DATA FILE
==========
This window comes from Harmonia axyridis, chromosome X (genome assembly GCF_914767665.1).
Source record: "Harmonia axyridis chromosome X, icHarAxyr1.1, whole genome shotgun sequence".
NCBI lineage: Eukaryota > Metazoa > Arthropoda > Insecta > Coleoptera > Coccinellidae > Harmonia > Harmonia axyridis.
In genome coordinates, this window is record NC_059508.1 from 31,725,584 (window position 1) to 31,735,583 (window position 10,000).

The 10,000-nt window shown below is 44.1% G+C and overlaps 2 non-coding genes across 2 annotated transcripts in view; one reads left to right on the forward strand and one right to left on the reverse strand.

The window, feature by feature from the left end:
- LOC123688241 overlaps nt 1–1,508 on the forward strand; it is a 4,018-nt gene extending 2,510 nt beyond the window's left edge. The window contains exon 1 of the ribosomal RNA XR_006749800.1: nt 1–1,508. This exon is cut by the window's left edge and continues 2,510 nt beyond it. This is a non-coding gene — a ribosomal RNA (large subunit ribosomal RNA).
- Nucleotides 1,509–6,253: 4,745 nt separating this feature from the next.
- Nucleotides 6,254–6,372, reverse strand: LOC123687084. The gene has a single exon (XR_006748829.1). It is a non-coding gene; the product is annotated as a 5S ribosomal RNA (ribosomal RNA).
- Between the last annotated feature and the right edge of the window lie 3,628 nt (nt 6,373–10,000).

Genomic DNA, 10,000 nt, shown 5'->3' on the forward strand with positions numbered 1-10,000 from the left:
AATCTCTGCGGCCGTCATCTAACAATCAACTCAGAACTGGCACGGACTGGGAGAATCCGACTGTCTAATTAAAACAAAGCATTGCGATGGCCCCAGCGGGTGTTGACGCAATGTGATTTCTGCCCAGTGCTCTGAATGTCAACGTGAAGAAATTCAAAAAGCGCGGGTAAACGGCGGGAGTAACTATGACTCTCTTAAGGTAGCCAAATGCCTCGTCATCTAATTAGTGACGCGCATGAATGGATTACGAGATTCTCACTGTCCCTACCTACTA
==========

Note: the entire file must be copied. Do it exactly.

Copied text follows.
This window comes from Harmonia axyridis, chromosome X (genome assembly GCF_914767665.1).
Source record: "Harmonia axyridis chromosome X, icHarAxyr1.1, whole genome shotgun sequence".
NCBI lineage: Eukaryota > Metazoa > Arthropoda > Insecta > Coleoptera > Coccinellidae > Harmonia > Harmonia axyridis.
In genome coordinates, this window is record NC_059508.1 from 31,725,584 (window position 1) to 31,735,583 (window position 10,000).

The 10,000-nt window shown below is 44.1% G+C and overlaps 2 non-coding genes across 2 annotated transcripts in view; one reads left to right on the forward strand and one right to left on the reverse strand.

The window, feature by feature from the left end:
- LOC123688241 overlaps nt 1–1,508 on the forward strand; it is a 4,018-nt gene extending 2,510 nt beyond the window's left edge. The window contains exon 1 of the ribosomal RNA XR_006749800.1: nt 1–1,508. This exon is cut by the window's left edge and continues 2,510 nt beyond it. This is a non-coding gene — a ribosomal RNA (large subunit ribosomal RNA).
- Nucleotides 1,509–6,253: 4,745 nt separating this feature from the next.
- Nucleotides 6,254–6,372, reverse strand: LOC123687084. The gene has a single exon (XR_006748829.1). It is a non-coding gene; the product is annotated as a 5S ribosomal RNA (ribosomal RNA).
- Between the last annotated feature and the right edge of the window lie 3,628 nt (nt 6,373–10,000).

Genomic DNA, 10,000 nt, shown 5'->3' on the forward strand with positions numbered 1-10,000 from the left:
AATCTCTGCGGCCGTCATCTAACAATCAACTCAGAACTGGCACGGACTGGGAGAATCCGACTGTCTAATTAAAACAAAGCATTGCGATGGCCCCAGCGGGTGTTGACGCAATGTGATTTCTGCCCAGTGCTCTGAATGTCAACGTGAAGAAATTCAAAAAGCGCGGGTAAACGGCGGGAGTAACTATGACTCTCTTAAGGTAGCCAAATGCCTCGTCATCTAATTAGTGACGCGCATGAATGGATTACGAGATTCTCACTGTCCCTACCTACTA